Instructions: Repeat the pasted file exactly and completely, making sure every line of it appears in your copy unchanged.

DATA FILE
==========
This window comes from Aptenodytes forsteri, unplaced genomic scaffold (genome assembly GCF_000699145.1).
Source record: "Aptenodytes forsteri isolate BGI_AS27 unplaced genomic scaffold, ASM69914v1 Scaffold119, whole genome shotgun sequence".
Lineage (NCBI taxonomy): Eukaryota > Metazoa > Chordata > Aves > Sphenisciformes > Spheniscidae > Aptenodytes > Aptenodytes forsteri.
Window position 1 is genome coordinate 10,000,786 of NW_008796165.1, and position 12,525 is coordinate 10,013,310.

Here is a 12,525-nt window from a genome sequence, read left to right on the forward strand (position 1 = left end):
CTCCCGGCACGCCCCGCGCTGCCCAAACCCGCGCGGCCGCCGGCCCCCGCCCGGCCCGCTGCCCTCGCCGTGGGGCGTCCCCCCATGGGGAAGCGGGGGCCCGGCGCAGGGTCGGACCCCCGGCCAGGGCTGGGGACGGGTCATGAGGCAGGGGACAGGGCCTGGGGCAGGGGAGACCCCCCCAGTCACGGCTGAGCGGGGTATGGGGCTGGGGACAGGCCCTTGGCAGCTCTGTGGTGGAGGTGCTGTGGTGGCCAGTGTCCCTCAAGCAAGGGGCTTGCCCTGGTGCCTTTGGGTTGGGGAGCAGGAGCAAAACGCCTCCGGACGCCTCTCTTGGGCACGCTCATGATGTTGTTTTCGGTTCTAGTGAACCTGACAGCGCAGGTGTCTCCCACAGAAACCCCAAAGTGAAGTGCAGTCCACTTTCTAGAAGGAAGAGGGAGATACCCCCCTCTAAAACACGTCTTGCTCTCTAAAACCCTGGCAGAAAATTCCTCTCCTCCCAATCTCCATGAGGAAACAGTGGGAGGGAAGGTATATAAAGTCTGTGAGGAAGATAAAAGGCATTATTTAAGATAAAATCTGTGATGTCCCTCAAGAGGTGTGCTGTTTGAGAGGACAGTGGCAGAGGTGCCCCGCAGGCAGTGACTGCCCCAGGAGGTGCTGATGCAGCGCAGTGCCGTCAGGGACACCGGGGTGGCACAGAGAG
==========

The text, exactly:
This window comes from Aptenodytes forsteri, unplaced genomic scaffold (genome assembly GCF_000699145.1).
Source record: "Aptenodytes forsteri isolate BGI_AS27 unplaced genomic scaffold, ASM69914v1 Scaffold119, whole genome shotgun sequence".
Lineage (NCBI taxonomy): Eukaryota > Metazoa > Chordata > Aves > Sphenisciformes > Spheniscidae > Aptenodytes > Aptenodytes forsteri.
Window position 1 is genome coordinate 10,000,786 of NW_008796165.1, and position 12,525 is coordinate 10,013,310.

Here is a 12,525-nt window from a genome sequence, read left to right on the forward strand (position 1 = left end):
CTCCCGGCACGCCCCGCGCTGCCCAAACCCGCGCGGCCGCCGGCCCCCGCCCGGCCCGCTGCCCTCGCCGTGGGGCGTCCCCCCATGGGGAAGCGGGGGCCCGGCGCAGGGTCGGACCCCCGGCCAGGGCTGGGGACGGGTCATGAGGCAGGGGACAGGGCCTGGGGCAGGGGAGACCCCCCCAGTCACGGCTGAGCGGGGTATGGGGCTGGGGACAGGCCCTTGGCAGCTCTGTGGTGGAGGTGCTGTGGTGGCCAGTGTCCCTCAAGCAAGGGGCTTGCCCTGGTGCCTTTGGGTTGGGGAGCAGGAGCAAAACGCCTCCGGACGCCTCTCTTGGGCACGCTCATGATGTTGTTTTCGGTTCTAGTGAACCTGACAGCGCAGGTGTCTCCCACAGAAACCCCAAAGTGAAGTGCAGTCCACTTTCTAGAAGGAAGAGGGAGATACCCCCCTCTAAAACACGTCTTGCTCTCTAAAACCCTGGCAGAAAATTCCTCTCCTCCCAATCTCCATGAGGAAACAGTGGGAGGGAAGGTATATAAAGTCTGTGAGGAAGATAAAAGGCATTATTTAAGATAAAATCTGTGATGTCCCTCAAGAGGTGTGCTGTTTGAGAGGACAGTGGCAGAGGTGCCCCGCAGGCAGTGACTGCCCCAGGAGGTGCTGATGCAGCGCAGTGCCGTCAGGGACACCGGGGTGGCACAGAGAG